Before we begin, let me ask you if you were to see both of these women on the street (without the thorns), who would you consider put together? Who would you ask about their skin regimen or where they got their eyebrows done? And if you're attracted to women, who would you ask out on a date? Living in New York, a place where appearance and fashion is huge, I often wonder about this so-call adage of internal beauty and do we really care about it in sustainable ways?
About a week ago an artist on Tumblr remade Frida's painting, Self Portrait with Necklace of Thorns, and gave Frida a makeover.
Needless to say the image went viral and the artist was immediately attacked and accused of being racist, sexist, and stupid. However, I thought this exercise was pretty genius, if we contextualize this image and look at it through the lens of what is beauty in today's society.
According to Statista.com, the cosmetic industry in the U.S. last year banked $54.89 billion dollars.
Let's us not act that this artist made Frida lighter, her nose smaller, or the other ridiculous comments I read on this post. The artist put makeup and some tweezers to her face. So, unnaturally, Frida appears to be more even toned and less hairy.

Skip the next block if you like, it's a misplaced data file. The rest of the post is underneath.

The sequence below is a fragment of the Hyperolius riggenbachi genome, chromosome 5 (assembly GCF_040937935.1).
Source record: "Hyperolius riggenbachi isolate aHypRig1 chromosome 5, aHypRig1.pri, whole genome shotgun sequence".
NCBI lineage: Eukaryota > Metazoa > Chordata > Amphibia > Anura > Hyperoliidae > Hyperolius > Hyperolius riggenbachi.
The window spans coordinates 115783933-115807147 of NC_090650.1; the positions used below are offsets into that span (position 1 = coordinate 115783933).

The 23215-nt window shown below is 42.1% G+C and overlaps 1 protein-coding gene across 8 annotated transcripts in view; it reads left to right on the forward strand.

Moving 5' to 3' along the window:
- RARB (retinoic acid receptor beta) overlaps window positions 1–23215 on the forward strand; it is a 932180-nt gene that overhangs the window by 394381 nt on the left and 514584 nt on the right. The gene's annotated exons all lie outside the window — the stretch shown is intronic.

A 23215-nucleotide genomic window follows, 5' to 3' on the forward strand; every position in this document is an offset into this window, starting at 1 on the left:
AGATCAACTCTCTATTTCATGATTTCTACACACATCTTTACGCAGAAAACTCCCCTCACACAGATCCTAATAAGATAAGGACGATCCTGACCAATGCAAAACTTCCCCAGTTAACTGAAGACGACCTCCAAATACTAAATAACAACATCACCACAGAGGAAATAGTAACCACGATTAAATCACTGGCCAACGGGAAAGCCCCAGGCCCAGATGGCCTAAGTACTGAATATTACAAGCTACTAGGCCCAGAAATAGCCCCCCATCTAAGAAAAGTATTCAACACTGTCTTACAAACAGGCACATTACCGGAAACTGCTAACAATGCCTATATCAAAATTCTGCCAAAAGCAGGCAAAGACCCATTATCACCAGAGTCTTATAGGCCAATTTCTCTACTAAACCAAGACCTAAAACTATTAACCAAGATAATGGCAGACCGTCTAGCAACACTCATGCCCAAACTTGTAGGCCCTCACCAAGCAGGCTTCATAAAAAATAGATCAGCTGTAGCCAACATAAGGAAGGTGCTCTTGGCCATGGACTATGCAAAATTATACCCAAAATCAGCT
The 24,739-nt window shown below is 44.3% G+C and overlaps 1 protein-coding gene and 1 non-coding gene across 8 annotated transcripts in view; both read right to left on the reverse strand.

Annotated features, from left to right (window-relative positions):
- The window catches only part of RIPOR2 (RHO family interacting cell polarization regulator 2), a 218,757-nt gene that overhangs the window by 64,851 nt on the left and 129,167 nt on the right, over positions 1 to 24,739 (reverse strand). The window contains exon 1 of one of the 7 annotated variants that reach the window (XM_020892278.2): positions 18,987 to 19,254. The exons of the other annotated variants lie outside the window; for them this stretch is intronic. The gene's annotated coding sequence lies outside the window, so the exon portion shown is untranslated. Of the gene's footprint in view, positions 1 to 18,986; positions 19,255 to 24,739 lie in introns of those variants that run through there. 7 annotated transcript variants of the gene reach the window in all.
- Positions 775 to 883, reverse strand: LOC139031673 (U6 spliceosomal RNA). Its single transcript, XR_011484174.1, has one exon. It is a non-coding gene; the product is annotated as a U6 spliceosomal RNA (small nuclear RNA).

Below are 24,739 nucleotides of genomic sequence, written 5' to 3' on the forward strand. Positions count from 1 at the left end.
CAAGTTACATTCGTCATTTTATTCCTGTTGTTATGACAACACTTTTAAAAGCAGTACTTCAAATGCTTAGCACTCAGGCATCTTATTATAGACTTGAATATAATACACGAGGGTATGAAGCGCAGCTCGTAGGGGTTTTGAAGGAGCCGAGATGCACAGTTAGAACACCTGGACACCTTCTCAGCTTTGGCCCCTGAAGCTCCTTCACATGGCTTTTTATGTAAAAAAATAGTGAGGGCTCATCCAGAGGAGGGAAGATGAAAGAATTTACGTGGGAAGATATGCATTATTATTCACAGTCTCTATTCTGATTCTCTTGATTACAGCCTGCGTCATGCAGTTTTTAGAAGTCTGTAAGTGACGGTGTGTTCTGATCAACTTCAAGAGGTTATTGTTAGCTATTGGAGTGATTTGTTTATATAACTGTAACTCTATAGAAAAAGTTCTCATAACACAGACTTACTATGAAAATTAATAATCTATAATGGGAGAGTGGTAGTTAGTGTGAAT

And yes, Frida may have been challenging Eurocentric values on beauty and womanhood, but are you, are we? Are we modeling those non-Eurocentric ideals ourselves? Or are we attracted to more of the so-called refined women and masking our natural faces with primer, foundations, blush, and lipstick?
With the social media craze of selfies and makeup tutorials on Youtube, are we really mad at this artist who is challenging Frida's ideals? Or are you projecting your own issues of beauty and self-worth?
All in all, let's get real on what our true motivations are and stop quoting our artists, historians, and scholars and fully become them, stand on the front-lines with your life. Or just shut the type up.